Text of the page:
Jennifer Crusie Leads the Pack With Anyone But You

Fourteen years separates the publishing dates between Anyone But You, by Jennifer Crusie and Stay, by Allie Larkin, Cruise gets out there first in 1996 and Larkin’s the relative newcomer – her book was just published. It just goes to show that the “girl-gets-dog-and-lives-happily-ever-after” theme in romance fiction is alive and well.


There are some interesting parallels between these two novels – the most obvious are the dogs themselves. Joe, a five month old, German Shepherd and the canine star in Larkin’s novel, is an internet purchase made when his soon-to-be owner, Savannah Leone, decides she needs a friend – a “friend” that will never let her down. What more perfect friend than a dog?

Nina Askew has already decided that she wants a dog.  Anyone But You opens with Nina explaining to “…the brown-uniformed woman behind the scarred metal counter at Riverbend Animal Control” (P. 7) that she wants a puppy.  “Something perky.”  (P. 7)

And, why does she want a puppy?  She’s just turned forty and the puppy will be the present she gives herself.  “Forty was a good age for a woman.  It meant freedom.  Especially freedom from her overambitious ex-husband and their overpriced suburban castle which had finally sold after a year of open-house hell….And now she was forty.  Well, she was delighted to be forty.  After all, that was the reason she was getting a dog of her own.”  (P. 7-8)

What decision does she make?

Despite the charms of the wriggly pile of puppies that she walks by as she’s walking through the kennel area of available dogs, Nina finds herself drawn to a sad-sack of an older dog:  “The dog had huge bags under his dark eyes, and hunched his shoulders, and a white coat blotched with what looked like giant liver spots.  He sat on the damp concrete like a bulked up vulture and stared at her, not barking, not moving.”  (P. 9)

He is, as the kennel attendant explains, a mix of basset and beagle with basset the more visible influence. And, today’s his last day for adoption.  If no one wants him, he’s been tagged for euthanasia.

“Nina took one last glance at the tumbling, chubby puppies.  Prozac with four legs and a tail.  Then she looked at the other dog, depressed, alone, too old to be cute anymore if he’d ever been.  “I have a lot in common with this dog.”  she told the attendant.  “And besides, I’d never sleep again knowing I could have saved him and didn’t.”  (P. 10-11)

She fills out the paperwork, loads him into the car and takes him home.

His name is Fred.

Joe and Fred become secondary characters, never up-staging the women who bring them home and love them.  They serve as touchstones for moving the respective story lines along, provide occasional comic relief – this is especially true for Cruise – and invariably become the main focus when something happens to put them in harm’s way.  Much like what happens in real life with real people and their pets.

Whereas Larkin keeps the focus on Savannah (“Van”); Van is the narrator telling her story from beginning to end, Crusie, using third person narration, switches back-and-forth between Nina and her male counterpart, Alex Moore.

He’s an attractive, intelligent, charming and compassionate guy who is happily working as an emergency room doctor much to the dismay of his entire family.  His parents and siblings have all chosen specialties in the medical field and can’t understand why Alex won’t do the same. He is also Nina’s downstairs neighbor.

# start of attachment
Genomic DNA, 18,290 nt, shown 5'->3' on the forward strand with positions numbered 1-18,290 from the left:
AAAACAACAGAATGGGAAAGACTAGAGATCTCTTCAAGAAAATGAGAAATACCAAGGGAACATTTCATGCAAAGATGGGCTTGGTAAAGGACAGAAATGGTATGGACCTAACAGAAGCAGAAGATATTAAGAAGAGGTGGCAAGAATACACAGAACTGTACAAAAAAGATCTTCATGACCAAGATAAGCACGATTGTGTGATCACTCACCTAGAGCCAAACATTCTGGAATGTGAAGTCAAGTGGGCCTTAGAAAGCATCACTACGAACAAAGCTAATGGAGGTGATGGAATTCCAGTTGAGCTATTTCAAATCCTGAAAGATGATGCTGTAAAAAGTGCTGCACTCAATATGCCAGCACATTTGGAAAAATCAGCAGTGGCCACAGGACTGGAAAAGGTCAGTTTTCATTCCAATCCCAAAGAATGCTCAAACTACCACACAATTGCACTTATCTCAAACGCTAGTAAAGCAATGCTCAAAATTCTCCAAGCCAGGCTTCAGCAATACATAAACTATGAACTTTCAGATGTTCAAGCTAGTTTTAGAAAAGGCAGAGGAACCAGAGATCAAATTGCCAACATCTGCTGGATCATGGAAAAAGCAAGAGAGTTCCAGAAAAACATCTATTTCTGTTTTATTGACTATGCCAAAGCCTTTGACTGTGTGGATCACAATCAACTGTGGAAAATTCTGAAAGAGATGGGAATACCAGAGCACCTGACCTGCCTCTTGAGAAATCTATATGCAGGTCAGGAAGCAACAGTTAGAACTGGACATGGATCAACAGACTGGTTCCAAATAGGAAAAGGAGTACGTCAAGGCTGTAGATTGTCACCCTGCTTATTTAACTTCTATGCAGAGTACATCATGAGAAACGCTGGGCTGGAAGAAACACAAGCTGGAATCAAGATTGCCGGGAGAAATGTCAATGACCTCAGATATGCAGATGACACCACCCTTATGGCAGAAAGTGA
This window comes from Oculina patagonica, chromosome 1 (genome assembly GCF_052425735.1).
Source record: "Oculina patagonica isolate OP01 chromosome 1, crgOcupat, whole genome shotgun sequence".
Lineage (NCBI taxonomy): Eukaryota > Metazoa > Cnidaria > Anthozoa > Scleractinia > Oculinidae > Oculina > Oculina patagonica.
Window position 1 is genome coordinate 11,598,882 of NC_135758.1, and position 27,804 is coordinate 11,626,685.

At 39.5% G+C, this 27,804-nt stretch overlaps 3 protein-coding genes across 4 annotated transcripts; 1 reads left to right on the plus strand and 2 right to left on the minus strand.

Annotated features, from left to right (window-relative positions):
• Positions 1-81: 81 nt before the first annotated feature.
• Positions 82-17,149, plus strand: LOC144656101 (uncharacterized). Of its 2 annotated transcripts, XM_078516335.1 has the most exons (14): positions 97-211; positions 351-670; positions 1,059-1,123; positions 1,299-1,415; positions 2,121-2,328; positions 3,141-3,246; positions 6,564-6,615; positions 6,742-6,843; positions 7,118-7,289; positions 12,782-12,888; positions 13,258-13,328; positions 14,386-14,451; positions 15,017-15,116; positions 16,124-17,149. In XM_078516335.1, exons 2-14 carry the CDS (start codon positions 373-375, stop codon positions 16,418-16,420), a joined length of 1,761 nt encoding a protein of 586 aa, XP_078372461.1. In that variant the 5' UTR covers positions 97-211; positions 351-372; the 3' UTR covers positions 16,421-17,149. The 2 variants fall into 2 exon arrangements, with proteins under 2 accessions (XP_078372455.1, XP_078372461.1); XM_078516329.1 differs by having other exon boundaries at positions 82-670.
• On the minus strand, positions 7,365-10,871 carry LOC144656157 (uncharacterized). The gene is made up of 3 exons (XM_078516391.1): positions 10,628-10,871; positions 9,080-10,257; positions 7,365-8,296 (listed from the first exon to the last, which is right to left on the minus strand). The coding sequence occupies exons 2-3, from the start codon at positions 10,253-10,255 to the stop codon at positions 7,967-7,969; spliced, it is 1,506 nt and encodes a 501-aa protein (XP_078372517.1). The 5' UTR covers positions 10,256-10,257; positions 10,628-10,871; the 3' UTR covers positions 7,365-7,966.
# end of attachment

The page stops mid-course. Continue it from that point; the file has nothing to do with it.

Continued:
And, he is ten years younger.

Aside from the age difference, which really bothers Nina, but only serves as an enticing “extra” for Alex, the two are almost evenly matched.  Neither want children. Both like their careers. Nina has a best friend – Charity – who keeps Nina in check (sometimes).

Charity:  “Nina, you’ve been forty for about forty-eight hours.  Estrogen deprivation won’t start for at least another week.”  (P. 57)

Her taste in fashion is noticeably different than Nina’s more conservative style.  Charity’s more apt to wear a “red leather miniskirt” and four inch heels” (P. 21), piling her “long kinky red hair up on top of her head and typing it up with a long black stocking” (P. 21) before going out on a date. Except that, as Nina explains, “Charity doesn’t have dates…She has disasters with cab fares.”  (P. 94)

Nina and Charity have the kinds of conversations that girlfriends have when the door is closed and it’s just the two of them.  Their frank assessment of what it’s like to be forty is hysterically funny.

Alex’s older brother Max is the guy equivalent of Charity.  As Alex tries to figure out how he can get Nina to take him seriously, Max offers up all kinds of advice, from how to recognize the right moment to kiss Nina to why Alex’s Daffy Duck shorts might be a deal breaker when it comes to sex.

Max:  “Alex, listen to me carefully…I’m telling you this as your brother and as your best friend…Never wear Daffy Duck shorts to seduce a woman.  You want her gasping in awe when she looks down, not wondering how old you are.”  (P. 175)

Cruise is a delightful, comedic storyteller.  Anyone But You is timeless and will be just as funny and romantic twenty years from now because no matter how much time goes by, some things stay the same.  Falling in love, because a sad-eyed basset-beagle, older dog catches your eye in a kennel or because there’s a spark of recognition between a man and a woman who just happen to meet, is a story that always plays well to an audience.  If we can laugh too, even better.   And, the “happily ever after part?”

That’s the icing on the cake.


I found this book in the library, which is where I suggest you start. Otherwise, if you decide you’d like to purchase it, and you do so through my blog, I will receive a small monetary “reward” as I am an Amazon affiliate.




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